Heller v. Boylan
Supreme Court of New York
29 N.Y.S.2d 653 (1941)
In 1912, virtually all of the 62,000 stockholders of the American Tobacco Company adopted an incentive compensation by-law, which permitted large bonuses to be paid to the president and vice presidents of the company each year, in addition to their salaries. The company is a giant industrial enterprise, with sales in 1939 amounting to $262,416,000. Between 1929 and 1939 the officers of the company, pursuant to the 1912 by-law, received a total of $3,784,999.69 in salaries and $11,672,920.27 in bonuses. Seven of the company’s stockholders (plaintiffs), holding fewer than 1,000 of the company’s total 5,074,076 shares, brought a derivative action on behalf of the company against the company’s directors (defendants), claiming that the majority stockholders, against the minority’s protests, committed waste and spoliation in permitting large bonus payments that bore no relation to the value of services being given.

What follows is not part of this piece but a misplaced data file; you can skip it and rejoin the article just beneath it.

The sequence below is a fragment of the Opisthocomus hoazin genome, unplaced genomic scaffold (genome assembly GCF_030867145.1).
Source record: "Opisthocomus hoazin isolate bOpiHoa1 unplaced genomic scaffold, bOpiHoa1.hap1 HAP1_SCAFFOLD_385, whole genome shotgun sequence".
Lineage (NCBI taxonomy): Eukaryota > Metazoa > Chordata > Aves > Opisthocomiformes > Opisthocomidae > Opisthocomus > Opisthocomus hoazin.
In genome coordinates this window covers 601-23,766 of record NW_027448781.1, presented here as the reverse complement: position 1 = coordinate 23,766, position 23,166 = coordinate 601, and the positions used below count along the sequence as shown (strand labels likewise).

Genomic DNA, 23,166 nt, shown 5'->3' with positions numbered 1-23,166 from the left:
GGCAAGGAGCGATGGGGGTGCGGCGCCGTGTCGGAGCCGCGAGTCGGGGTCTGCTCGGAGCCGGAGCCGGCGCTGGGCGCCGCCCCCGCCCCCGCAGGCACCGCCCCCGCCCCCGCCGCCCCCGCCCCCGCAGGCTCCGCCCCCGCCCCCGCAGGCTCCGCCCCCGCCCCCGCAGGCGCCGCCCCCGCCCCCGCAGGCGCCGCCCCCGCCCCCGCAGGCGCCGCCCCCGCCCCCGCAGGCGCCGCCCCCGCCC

Rule of Law
Holding and Reasoning (Collins, J.)